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Markham Colliery - 1973 - Page 4

Names of those who died 1938 Names of those who died 1973
Mines Rescue

The Disaster

At about 5.35 a.m. on Monday 30th July 1973, the day shift winding engine man R.W. Kennan, arrived at the No.3 winding engine house as the last of the night shift men were being wound to the surface. Some 20 minutes later Kennan operated the winding engine to wind the first day shift men into the mine and by about 6.20 a.m. 105 persons had been lowered. The overlap rope cage on the Bolsover side was then loaded at the surface with 15 men on the top deck and 14 on the bottom. The underlap cage on the Roadway side was empty. The wind proceeded normally until the cages had passed the mid point of the shaft when Kennan began to retard the engine and out of the corner of his eye saw sparks under the brake cylinder and heard a bang. He immediately moved the control level towards the 'off' position to increase the breaking effect and simultaneously pulled the brake lever towards the 'on' position. The operation of the brake lever felt the sameas 'picking up a pen' and had no effect on the speed of the winding drum. Kennan continued moving the control lever towards the 'off' position but it appeared to him that this had little effect on the drum speed so he pressed the emergency 'stop' button. He expected to see the drum brought to a sudden stop but nothing happened and as a last resort he switched off the motor for the hydraulic pump which supplied the 'ungrabbing' gear. This had no effect on the winding engine and the next thing Kennan remembered was bricks falling around him. The ascending cage was detached from the underlap rope by the operation of the detaching hook in the headframe bell but continued to ascend until it struck the roof girders of the airlock structure where it broke the surrounding concrete and brickwork.

As there were no shaft catches in the headframe the cage then dropped back until it was hanging by it's suspension chains from the detaching hook. The descending cage carrying the men crashed into on the pit bottom with such force that it fractured nine of the 17 wooden landing baulks. Although the power had been cut off before the crash, the momentum of the winding system unwound spare coils of overlap rope and the sword capel with part of the drum side and brake path was torn away. The rope and capel were pulled over the headgear pulley and then it fell down the shaft on top and alongside the cage containing the men. The drum continued to rotate and the flailing capel of the underlap rope seriously damaged the winding engine house and an adjoining workshop.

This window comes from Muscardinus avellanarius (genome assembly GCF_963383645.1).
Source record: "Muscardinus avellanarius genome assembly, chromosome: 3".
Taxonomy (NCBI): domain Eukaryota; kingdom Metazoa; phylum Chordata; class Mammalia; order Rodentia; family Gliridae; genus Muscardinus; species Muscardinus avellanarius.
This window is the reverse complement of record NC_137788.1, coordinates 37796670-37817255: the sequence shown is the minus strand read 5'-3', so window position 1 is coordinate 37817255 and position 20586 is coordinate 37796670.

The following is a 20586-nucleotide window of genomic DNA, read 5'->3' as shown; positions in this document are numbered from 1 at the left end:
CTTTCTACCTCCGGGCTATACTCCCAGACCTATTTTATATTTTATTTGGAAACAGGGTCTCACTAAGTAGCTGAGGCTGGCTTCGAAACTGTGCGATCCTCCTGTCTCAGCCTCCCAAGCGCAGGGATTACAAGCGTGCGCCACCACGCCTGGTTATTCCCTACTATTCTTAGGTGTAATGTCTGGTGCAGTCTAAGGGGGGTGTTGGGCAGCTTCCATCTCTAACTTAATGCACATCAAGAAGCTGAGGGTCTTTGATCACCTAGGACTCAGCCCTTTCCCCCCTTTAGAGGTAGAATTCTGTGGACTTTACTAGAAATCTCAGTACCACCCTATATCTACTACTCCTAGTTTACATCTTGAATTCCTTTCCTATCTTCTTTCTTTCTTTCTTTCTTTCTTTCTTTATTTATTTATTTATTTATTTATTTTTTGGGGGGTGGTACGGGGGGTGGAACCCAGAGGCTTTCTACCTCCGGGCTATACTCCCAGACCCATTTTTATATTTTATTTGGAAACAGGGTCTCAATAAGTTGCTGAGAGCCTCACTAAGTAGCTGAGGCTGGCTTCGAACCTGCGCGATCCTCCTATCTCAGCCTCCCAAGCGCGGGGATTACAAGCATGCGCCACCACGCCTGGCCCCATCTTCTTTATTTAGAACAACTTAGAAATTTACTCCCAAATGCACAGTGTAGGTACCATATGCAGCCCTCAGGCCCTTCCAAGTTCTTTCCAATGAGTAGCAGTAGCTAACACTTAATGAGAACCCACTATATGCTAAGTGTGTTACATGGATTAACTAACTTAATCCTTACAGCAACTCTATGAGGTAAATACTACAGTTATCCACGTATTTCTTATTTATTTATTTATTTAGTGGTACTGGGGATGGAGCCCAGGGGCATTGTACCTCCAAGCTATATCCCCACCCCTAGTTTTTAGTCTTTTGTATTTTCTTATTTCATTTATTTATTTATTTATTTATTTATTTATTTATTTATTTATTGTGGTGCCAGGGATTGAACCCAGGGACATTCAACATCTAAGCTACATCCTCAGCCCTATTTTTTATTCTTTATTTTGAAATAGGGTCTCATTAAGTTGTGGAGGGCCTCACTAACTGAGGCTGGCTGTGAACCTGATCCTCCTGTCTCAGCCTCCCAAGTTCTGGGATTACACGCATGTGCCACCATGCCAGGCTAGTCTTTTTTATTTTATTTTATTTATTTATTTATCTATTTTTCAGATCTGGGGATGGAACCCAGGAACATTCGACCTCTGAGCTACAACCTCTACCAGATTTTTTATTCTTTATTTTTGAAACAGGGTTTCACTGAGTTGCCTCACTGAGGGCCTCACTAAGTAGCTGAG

It was immediately obvious to the men at the bottom of the shaft that a serious accident had occurred and the onsetter entered his cabin to telephone the surface the winding rope was still falling down the shaft. He was unable to obtain an answer to his emergency call on the automatic telephone but spoke to the surface operator on a magneto phone. The mine emergency organisations were brought into operation with a control centre at the surface.

On the north side of the pit bottom some of the tangled winding rope had to be moved and there was difficulty in opening the cage gates because their vertical rods had been distorted in the crash but once the gates were open, the removal of the casualties proceeded quickly. Morphia injections were given to the very seriously injured as they lay in the pit bottom before they were transported to the surface. Some were brought out through the nearby No.2 shaft and to minimise the delay others were carried out down a steep drift to No.4 shaft about 700 yards away. The last casualties arrived at the medical centre about two hours after the accident.

In the early stages of the recovery there was some delay in getting the injured to hospital but the situation improved as the County Authority sent more ambulances.

The mobile emergency winding engine from the Mansfield Rescue Station was in position alongside the No.3 shaft about 80 minutes after the disaster. During the rescue operations, one of the workers was badly injured. J. Maxwell who had started work at the pit only that morning was in the pit bottom at the time of the accident and was seriously injured when he fell from the top deck platform while assisting in the recovery.



Pit Terminology - Glossary